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Meet the artist: Brandon Boas

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Brandon Boas dreams of having his own photo studio.
Brandon Boas dreams of having his own photo studio. SUBMITTED PHOTO

Brandon Boas knew photography clicked with him at a young age.

Born with Down syndrome, he discovered at age 10 that a camera gave him creativity and an ability to communicate powerfully with others — even if he sometimes struggled verbally to say all he wanted.

“And now what I see happening is me having my own studio some day,” the 29-year-old said.

His landscape and nature photography shot with his Canon EOS 500D camera got a big boost recently. Boas is part of the latest project of The Arc of Indiana, which supports people with intellectual disabilities. He is featured in a segment, “An Entrepreneur’s Vision,” of the documentary film series “Pathways to Employment.”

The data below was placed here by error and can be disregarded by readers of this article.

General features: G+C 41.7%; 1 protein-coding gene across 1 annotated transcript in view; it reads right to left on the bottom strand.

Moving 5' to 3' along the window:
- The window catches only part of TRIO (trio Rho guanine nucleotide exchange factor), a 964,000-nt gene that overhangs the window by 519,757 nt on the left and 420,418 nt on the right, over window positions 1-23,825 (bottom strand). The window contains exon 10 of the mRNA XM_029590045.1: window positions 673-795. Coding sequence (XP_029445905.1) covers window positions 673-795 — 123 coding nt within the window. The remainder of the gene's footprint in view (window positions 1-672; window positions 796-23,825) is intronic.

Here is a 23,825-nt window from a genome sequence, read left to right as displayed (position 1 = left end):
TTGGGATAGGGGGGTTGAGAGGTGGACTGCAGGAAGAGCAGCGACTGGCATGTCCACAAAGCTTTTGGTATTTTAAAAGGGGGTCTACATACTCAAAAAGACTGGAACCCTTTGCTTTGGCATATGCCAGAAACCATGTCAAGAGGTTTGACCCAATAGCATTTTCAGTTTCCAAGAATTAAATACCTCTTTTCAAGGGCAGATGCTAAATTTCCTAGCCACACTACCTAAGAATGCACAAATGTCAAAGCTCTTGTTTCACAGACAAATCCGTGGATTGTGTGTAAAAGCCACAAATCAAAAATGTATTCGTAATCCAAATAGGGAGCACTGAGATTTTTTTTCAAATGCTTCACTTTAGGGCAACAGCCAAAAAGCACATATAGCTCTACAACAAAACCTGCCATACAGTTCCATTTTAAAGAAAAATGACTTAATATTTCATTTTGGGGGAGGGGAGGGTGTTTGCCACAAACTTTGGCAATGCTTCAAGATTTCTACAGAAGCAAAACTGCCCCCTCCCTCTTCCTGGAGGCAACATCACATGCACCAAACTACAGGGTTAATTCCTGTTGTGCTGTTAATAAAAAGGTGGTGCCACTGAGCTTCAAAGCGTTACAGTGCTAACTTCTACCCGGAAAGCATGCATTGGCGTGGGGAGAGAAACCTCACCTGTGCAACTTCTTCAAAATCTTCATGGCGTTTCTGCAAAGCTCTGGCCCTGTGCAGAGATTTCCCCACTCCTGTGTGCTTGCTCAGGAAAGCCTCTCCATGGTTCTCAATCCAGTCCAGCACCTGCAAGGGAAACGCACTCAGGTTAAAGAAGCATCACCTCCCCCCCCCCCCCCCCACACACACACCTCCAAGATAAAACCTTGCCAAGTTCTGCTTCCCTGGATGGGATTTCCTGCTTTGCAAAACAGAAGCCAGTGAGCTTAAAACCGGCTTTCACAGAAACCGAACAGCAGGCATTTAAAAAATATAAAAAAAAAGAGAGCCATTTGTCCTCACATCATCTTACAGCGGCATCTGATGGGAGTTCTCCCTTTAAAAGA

The film, which can be seen on YouTube, premiered recently at the Indiana Historical Society in downtown Indianapolis before a crowd of about 150 people. The profile of Boas includes footage of him selling his landscape photos from his booth at the downtown Columbus Farmer’s Market.

The video closes with solid, direct advice from Boas to others with disabilities:

“Focus on what you love doing, and go with that. And do not feel bad about yourself.”

His images, either framed or reprinted on greeting cards, can be purchased at his website at They range from shots of delicate butterflies to a weary-looking barn.

What was your first picture you ever shot?

It was one overlooking a bluff near my house. It’s still on my mom’s computer (screen saver).

What kind of reaction did you hear from people about the film?

Everybody told me they were really inspired by it.

How do you feel about all the support you’ve gotten from places such as Columbus’ Developmental Services Inc. and The Arc of Indiana?

It makes me feel great. People have to remember that, even if you have a disability, life is not about what you can’t do, but what you can do.

What’s your most popular shot?

That would be a picture of an old barn next to a windmill in Hartsville. People used to drive by it all the time. But about four years ago, the barn blew down after a storm.

Where would you travel to shoot if you could go absolutely anywhere?

I would go to Hawaii. I’ve never been before, and I’d love to go to see what stands out.

What’s next for you?

My photos are going nationwide soon on The Arc’s national website — just as soon as I can get the right ones picked out.

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